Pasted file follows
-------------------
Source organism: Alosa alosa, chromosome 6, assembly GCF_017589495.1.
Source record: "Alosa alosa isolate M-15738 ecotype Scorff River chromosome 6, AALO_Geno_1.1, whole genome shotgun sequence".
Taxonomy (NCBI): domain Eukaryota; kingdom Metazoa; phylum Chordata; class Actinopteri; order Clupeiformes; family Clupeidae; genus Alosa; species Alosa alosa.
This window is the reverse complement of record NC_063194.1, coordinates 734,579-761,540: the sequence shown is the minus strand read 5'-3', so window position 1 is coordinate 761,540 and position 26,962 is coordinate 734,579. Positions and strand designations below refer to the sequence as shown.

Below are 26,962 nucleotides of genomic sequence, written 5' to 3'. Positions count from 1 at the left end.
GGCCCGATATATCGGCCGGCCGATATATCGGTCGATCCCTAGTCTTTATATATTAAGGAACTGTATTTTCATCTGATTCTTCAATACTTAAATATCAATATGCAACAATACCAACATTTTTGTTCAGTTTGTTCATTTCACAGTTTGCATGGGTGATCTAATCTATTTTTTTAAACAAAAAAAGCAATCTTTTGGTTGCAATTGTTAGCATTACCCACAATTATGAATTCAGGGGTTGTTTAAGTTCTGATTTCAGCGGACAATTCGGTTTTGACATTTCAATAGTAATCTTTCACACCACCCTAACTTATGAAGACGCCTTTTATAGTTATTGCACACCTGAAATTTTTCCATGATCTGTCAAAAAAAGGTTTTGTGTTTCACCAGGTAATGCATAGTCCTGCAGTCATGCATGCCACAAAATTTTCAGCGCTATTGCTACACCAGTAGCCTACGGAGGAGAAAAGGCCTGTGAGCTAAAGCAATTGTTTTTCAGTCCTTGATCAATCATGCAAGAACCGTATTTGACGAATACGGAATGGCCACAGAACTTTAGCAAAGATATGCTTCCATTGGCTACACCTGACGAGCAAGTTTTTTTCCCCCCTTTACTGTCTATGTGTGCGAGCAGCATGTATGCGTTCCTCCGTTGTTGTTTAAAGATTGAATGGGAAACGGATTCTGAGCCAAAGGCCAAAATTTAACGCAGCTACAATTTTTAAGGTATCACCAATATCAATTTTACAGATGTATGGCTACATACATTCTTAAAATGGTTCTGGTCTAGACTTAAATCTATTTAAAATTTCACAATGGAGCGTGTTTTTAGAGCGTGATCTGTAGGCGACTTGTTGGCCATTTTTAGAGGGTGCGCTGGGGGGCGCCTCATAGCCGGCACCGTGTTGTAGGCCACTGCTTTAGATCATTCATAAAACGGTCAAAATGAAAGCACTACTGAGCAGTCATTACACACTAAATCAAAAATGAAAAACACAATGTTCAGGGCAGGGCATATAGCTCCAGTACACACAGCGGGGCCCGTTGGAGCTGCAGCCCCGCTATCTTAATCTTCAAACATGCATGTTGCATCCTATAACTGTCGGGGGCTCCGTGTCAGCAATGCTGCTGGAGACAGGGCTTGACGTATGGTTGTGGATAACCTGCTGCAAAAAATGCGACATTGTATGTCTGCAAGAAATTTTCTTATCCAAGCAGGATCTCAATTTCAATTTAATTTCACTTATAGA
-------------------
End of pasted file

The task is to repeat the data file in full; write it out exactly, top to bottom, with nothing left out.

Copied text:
Source organism: Alosa alosa, chromosome 6, assembly GCF_017589495.1.
Source record: "Alosa alosa isolate M-15738 ecotype Scorff River chromosome 6, AALO_Geno_1.1, whole genome shotgun sequence".
Taxonomy (NCBI): domain Eukaryota; kingdom Metazoa; phylum Chordata; class Actinopteri; order Clupeiformes; family Clupeidae; genus Alosa; species Alosa alosa.
This window is the reverse complement of record NC_063194.1, coordinates 734,579-761,540: the sequence shown is the minus strand read 5'-3', so window position 1 is coordinate 761,540 and position 26,962 is coordinate 734,579. Positions and strand designations below refer to the sequence as shown.

Below are 26,962 nucleotides of genomic sequence, written 5' to 3'. Positions count from 1 at the left end.
GGCCCGATATATCGGCCGGCCGATATATCGGTCGATCCCTAGTCTTTATATATTAAGGAACTGTATTTTCATCTGATTCTTCAATACTTAAATATCAATATGCAACAATACCAACATTTTTGTTCAGTTTGTTCATTTCACAGTTTGCATGGGTGATCTAATCTATTTTTTTAAACAAAAAAAGCAATCTTTTGGTTGCAATTGTTAGCATTACCCACAATTATGAATTCAGGGGTTGTTTAAGTTCTGATTTCAGCGGACAATTCGGTTTTGACATTTCAATAGTAATCTTTCACACCACCCTAACTTATGAAGACGCCTTTTATAGTTATTGCACACCTGAAATTTTTCCATGATCTGTCAAAAAAAGGTTTTGTGTTTCACCAGGTAATGCATAGTCCTGCAGTCATGCATGCCACAAAATTTTCAGCGCTATTGCTACACCAGTAGCCTACGGAGGAGAAAAGGCCTGTGAGCTAAAGCAATTGTTTTTCAGTCCTTGATCAATCATGCAAGAACCGTATTTGACGAATACGGAATGGCCACAGAACTTTAGCAAAGATATGCTTCCATTGGCTACACCTGACGAGCAAGTTTTTTTCCCCCCTTTACTGTCTATGTGTGCGAGCAGCATGTATGCGTTCCTCCGTTGTTGTTTAAAGATTGAATGGGAAACGGATTCTGAGCCAAAGGCCAAAATTTAACGCAGCTACAATTTTTAAGGTATCACCAATATCAATTTTACAGATGTATGGCTACATACATTCTTAAAATGGTTCTGGTCTAGACTTAAATCTATTTAAAATTTCACAATGGAGCGTGTTTTTAGAGCGTGATCTGTAGGCGACTTGTTGGCCATTTTTAGAGGGTGCGCTGGGGGGCGCCTCATAGCCGGCACCGTGTTGTAGGCCACTGCTTTAGATCATTCATAAAACGGTCAAAATGAAAGCACTACTGAGCAGTCATTACACACTAAATCAAAAATGAAAAACACAATGTTCAGGGCAGGGCATATAGCTCCAGTACACACAGCGGGGCCCGTTGGAGCTGCAGCCCCGCTATCTTAATCTTCAAACATGCATGTTGCATCCTATAACTGTCGGGGGCTCCGTGTCAGCAATGCTGCTGGAGACAGGGCTTGACGTATGGTTGTGGATAACCTGCTGCAAAAAATGCGACATTGTATGTCTGCAAGAAATTTTCTTATCCAAGCAGGATCTCAATTTCAATTTAATTTCACTTATAGA